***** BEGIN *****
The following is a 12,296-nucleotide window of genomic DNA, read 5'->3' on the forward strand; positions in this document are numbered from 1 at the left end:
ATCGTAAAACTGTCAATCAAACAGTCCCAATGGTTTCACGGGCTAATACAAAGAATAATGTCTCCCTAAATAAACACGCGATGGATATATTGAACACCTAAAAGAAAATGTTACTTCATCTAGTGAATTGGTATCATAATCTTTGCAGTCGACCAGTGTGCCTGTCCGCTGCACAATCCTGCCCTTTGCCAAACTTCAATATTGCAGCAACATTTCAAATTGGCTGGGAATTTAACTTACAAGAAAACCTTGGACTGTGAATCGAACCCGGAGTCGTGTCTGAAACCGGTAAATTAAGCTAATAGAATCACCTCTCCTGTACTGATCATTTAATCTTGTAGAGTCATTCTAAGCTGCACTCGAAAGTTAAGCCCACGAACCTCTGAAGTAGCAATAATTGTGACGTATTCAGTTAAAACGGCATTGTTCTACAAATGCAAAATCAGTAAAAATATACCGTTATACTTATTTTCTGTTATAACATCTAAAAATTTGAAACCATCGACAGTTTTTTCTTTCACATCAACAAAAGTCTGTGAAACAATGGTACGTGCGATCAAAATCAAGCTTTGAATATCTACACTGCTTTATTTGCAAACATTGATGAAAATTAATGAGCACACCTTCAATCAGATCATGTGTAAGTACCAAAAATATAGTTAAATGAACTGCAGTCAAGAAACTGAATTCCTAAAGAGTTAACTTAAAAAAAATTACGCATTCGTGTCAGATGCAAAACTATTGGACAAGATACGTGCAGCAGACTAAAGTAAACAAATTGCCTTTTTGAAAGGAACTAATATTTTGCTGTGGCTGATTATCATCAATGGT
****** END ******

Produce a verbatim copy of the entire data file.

The following is a 12,296-nucleotide window of genomic DNA, read 5'->3' on the forward strand; positions in this document are numbered from 1 at the left end:
ATCGTAAAACTGTCAATCAAACAGTCCCAATGGTTTCACGGGCTAATACAAAGAATAATGTCTCCCTAAATAAACACGCGATGGATATATTGAACACCTAAAAGAAAATGTTACTTCATCTAGTGAATTGGTATCATAATCTTTGCAGTCGACCAGTGTGCCTGTCCGCTGCACAATCCTGCCCTTTGCCAAACTTCAATATTGCAGCAACATTTCAAATTGGCTGGGAATTTAACTTACAAGAAAACCTTGGACTGTGAATCGAACCCGGAGTCGTGTCTGAAACCGGTAAATTAAGCTAATAGAATCACCTCTCCTGTACTGATCATTTAATCTTGTAGAGTCATTCTAAGCTGCACTCGAAAGTTAAGCCCACGAACCTCTGAAGTAGCAATAATTGTGACGTATTCAGTTAAAACGGCATTGTTCTACAAATGCAAAATCAGTAAAAATATACCGTTATACTTATTTTCTGTTATAACATCTAAAAATTTGAAACCATCGACAGTTTTTTCTTTCACATCAACAAAAGTCTGTGAAACAATGGTACGTGCGATCAAAATCAAGCTTTGAATATCTACACTGCTTTATTTGCAAACATTGATGAAAATTAATGAGCACACCTTCAATCAGATCATGTGTAAGTACCAAAAATATAGTTAAATGAACTGCAGTCAAGAAACTGAATTCCTAAAGAGTTAACTTAAAAAAAATTACGCATTCGTGTCAGATGCAAAACTATTGGACAAGATACGTGCAGCAGACTAAAGTAAACAAATTGCCTTTTTGAAAGGAACTAATATTTTGCTGTGGCTGATTATCATCAATGGT